Ford et al. have described a strong GC to AT bias in new mutation events in M. tuberculosis [54] which they hypothesize may reflect the role of oxidative damage in the evolution of M. tuberculosis. We analysed and compared the mutation types in each branch of the Figure 3 minimum spanning tree. The results are presented in Figure 7, in which each node is numbered and the relative proportion of the different mutations is shown by disks under the assumption that node 7 is the ancestral node. The disk of the terminal branches (leaves) are shown with an equal size independently of the branch size, whereas internal disks sizes are proportional to branch length. The previously reported large excess of G/C→A/T mutations are illustrated here with no significant differences between internal and terminal branches across the whole tree. This indirectly confirms the ancestral status of node 7: selecting any other node (with the exception of node 6) as ancestor would create strikingly different mutation pattern along some branches compared to the others. Interestingly, the pattern of mutations along branch (6,7) is slightly abnormal compared to the others, with a deficit of G to A and an excess of A to G mutations which might indicate that the more precise position of the root of the MTBC is located somewhere along this branch. Lineage 7 shows a very similar pattern compared to other branches. Considered collectively, the 30 SNPs distinguishing the outbreak isolates and close neighbors in Figure 5 also show a similar pattern.

Figure 7. Mutation ratio along the MTBC complex.

The proportion of each mutation type on each branch of the Figure 3 minimum spanning tree was calculated. The disk size reflects the branch length except for terminal branches (leaves) for which identical size disks are used. The mutation direction is deduced by comparing the genotypes of the hypothetical nodes (numbered in red) and considering node 7 as the ancestral node. The color code and branch scale are indicated. The disk on branch (6,7) is slightly abnormal, suggesting that the MTBC MRCA is located somewhere along this branch rather than coincident with node 7.


MLVA allows the identification of rare and phylogenetically important isolates

Comas et al. recently argued that VNTR-based genotyping could not perfectly define phylogenies in MTBC as compared to single nucleotide polymorphism or large sequence polymorphism for phylogenetic studies [25]. Indeed the homoplasy level is higher with VNTRs as compared to carefully selected SNPs. However although MLVA cannot be expected to provide robust phylogenetic support, it offers a high level of discrimination as well as correct and unbiased clustering assignment. It is also currently the only simple and widely affordable technique which allows the study of large populations of samples: it is able to identify isolates which are only distantly related to known strains and clusters, in a more robust way than spoligotyping and consequently is appropriate to provide a rapid and global overview of a bacterial population. In the present study the MLVA clustering combined with spoligotyping allowed the clade assignment of all 435 isolates except for Percy556, which turned out to be a member of a previously unknown lineage. Similarly the two M. africanum isolates, placed in an outgroup position by MLVA clustering, proved to be defining new ancestral nodes within lineage 6. Percy717, an M. africanum West African 1 isolate from Gabon which was differentiated by MLVA from the other members of this sublineage is also defining a very ancestral node within lineage 5.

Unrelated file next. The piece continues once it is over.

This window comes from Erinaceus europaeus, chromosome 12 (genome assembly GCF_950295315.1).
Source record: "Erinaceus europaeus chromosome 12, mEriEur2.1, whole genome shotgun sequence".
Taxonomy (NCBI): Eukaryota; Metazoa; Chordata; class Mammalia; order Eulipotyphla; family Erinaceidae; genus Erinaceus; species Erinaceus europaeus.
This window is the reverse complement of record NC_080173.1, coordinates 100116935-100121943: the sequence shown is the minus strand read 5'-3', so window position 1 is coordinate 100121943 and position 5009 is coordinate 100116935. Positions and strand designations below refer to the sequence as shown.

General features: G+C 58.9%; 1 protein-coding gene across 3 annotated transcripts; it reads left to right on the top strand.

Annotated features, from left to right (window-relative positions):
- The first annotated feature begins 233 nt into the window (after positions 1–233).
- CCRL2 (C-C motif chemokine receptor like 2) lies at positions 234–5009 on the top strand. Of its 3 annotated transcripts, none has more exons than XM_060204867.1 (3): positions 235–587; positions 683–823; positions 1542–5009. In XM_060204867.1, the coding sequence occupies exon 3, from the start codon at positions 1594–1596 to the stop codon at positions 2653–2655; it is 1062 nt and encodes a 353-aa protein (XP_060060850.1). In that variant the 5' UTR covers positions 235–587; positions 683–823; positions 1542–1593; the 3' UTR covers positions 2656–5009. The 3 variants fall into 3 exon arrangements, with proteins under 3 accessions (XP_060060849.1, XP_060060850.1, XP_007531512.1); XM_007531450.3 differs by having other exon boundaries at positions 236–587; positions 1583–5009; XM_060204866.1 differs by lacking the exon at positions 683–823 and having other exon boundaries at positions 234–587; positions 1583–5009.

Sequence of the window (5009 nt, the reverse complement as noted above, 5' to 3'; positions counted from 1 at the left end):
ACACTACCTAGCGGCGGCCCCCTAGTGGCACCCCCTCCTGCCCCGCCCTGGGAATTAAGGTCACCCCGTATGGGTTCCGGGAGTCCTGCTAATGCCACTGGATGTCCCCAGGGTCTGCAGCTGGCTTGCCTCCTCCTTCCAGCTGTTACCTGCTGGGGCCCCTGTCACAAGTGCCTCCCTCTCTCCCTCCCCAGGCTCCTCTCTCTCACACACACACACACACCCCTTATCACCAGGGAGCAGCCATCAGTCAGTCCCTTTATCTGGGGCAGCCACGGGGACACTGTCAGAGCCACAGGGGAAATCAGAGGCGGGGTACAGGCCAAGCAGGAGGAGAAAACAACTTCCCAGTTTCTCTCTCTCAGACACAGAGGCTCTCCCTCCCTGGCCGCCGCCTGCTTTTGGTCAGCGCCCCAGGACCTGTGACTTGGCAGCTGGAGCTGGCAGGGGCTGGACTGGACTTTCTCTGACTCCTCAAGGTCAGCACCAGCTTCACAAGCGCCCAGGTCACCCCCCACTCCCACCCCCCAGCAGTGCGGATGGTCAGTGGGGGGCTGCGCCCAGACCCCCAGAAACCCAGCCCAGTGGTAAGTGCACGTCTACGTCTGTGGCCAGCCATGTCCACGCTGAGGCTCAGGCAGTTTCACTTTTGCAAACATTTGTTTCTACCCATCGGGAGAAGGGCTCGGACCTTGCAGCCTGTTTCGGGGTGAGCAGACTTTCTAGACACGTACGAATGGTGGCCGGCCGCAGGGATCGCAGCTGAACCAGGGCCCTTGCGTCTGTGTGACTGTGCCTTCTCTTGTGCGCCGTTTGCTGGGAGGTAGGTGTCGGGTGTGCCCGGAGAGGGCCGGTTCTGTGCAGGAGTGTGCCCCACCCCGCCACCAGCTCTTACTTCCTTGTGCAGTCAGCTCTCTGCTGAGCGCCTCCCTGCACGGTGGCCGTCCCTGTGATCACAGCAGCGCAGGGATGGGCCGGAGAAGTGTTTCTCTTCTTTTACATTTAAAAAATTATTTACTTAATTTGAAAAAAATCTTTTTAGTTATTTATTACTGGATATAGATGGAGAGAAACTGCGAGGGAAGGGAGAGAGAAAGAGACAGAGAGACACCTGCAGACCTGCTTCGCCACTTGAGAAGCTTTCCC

Geographical origin of the different lineages

Phylogeographic studies have shown that lineages within M. tuberculosis strains can be associated with particular localisations in the world presumably as a result of human migrations. Whilst the Republic of Djibouti occupies a very small surface, the patients harbour strains of all the major MTBC clades specifically affecting humans. The larger group possess the deletion of spacers S33 to S36 the signature of lineage 4 isolates. MLVA distributes the H, T and X clades isolates into two subfamilies, lineage 4-H37 and lineage 4-CDC. The LAM spoligotypes mostly correspond to LAM1 and LAM9. Interestingly, among the lineage 4-CDC, a group of isolates shows a large deletion of spacer S4 to S23 previously unreported and likely to be a recently emerging clone in Djibouti (here called the Djibouti family).